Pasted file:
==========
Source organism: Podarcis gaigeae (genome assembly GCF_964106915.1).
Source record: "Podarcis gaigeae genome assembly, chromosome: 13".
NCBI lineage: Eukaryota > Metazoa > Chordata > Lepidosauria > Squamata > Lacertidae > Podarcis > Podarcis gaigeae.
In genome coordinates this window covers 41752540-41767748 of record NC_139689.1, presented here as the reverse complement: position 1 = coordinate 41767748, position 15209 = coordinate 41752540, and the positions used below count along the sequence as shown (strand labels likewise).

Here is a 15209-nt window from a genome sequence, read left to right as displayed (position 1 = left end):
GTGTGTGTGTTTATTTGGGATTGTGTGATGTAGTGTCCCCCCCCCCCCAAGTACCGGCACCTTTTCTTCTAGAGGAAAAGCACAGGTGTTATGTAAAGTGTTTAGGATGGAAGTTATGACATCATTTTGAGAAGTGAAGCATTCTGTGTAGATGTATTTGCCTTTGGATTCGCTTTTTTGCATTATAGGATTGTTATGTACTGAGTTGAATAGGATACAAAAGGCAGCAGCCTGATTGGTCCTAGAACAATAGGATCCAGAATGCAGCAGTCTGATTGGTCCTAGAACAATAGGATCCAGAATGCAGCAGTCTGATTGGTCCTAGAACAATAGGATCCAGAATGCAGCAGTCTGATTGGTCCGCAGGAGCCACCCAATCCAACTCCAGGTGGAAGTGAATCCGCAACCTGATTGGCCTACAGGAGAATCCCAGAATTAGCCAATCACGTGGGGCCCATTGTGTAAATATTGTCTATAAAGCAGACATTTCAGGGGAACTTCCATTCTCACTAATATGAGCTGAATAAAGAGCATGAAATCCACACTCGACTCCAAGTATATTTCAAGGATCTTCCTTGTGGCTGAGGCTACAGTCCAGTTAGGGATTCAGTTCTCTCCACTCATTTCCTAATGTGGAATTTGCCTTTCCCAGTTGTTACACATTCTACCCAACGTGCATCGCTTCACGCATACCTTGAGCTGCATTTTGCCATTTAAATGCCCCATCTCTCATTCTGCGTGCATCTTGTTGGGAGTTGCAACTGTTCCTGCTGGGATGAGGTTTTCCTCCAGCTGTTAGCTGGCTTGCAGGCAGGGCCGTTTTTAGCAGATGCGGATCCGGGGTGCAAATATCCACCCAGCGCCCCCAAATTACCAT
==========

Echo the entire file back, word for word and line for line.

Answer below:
Source organism: Podarcis gaigeae (genome assembly GCF_964106915.1).
Source record: "Podarcis gaigeae genome assembly, chromosome: 13".
NCBI lineage: Eukaryota > Metazoa > Chordata > Lepidosauria > Squamata > Lacertidae > Podarcis > Podarcis gaigeae.
In genome coordinates this window covers 41752540-41767748 of record NC_139689.1, presented here as the reverse complement: position 1 = coordinate 41767748, position 15209 = coordinate 41752540, and the positions used below count along the sequence as shown (strand labels likewise).

Here is a 15209-nt window from a genome sequence, read left to right as displayed (position 1 = left end):
GTGTGTGTGTTTATTTGGGATTGTGTGATGTAGTGTCCCCCCCCCCCCAAGTACCGGCACCTTTTCTTCTAGAGGAAAAGCACAGGTGTTATGTAAAGTGTTTAGGATGGAAGTTATGACATCATTTTGAGAAGTGAAGCATTCTGTGTAGATGTATTTGCCTTTGGATTCGCTTTTTTGCATTATAGGATTGTTATGTACTGAGTTGAATAGGATACAAAAGGCAGCAGCCTGATTGGTCCTAGAACAATAGGATCCAGAATGCAGCAGTCTGATTGGTCCTAGAACAATAGGATCCAGAATGCAGCAGTCTGATTGGTCCTAGAACAATAGGATCCAGAATGCAGCAGTCTGATTGGTCCGCAGGAGCCACCCAATCCAACTCCAGGTGGAAGTGAATCCGCAACCTGATTGGCCTACAGGAGAATCCCAGAATTAGCCAATCACGTGGGGCCCATTGTGTAAATATTGTCTATAAAGCAGACATTTCAGGGGAACTTCCATTCTCACTAATATGAGCTGAATAAAGAGCATGAAATCCACACTCGACTCCAAGTATATTTCAAGGATCTTCCTTGTGGCTGAGGCTACAGTCCAGTTAGGGATTCAGTTCTCTCCACTCATTTCCTAATGTGGAATTTGCCTTTCCCAGTTGTTACACATTCTACCCAACGTGCATCGCTTCACGCATACCTTGAGCTGCATTTTGCCATTTAAATGCCCCATCTCTCATTCTGCGTGCATCTTGTTGGGAGTTGCAACTGTTCCTGCTGGGATGAGGTTTTCCTCCAGCTGTTAGCTGGCTTGCAGGCAGGGCCGTTTTTAGCAGATGCGGATCCGGGGTGCAAATATCCACCCAGCGCCCCCAAATTACCAT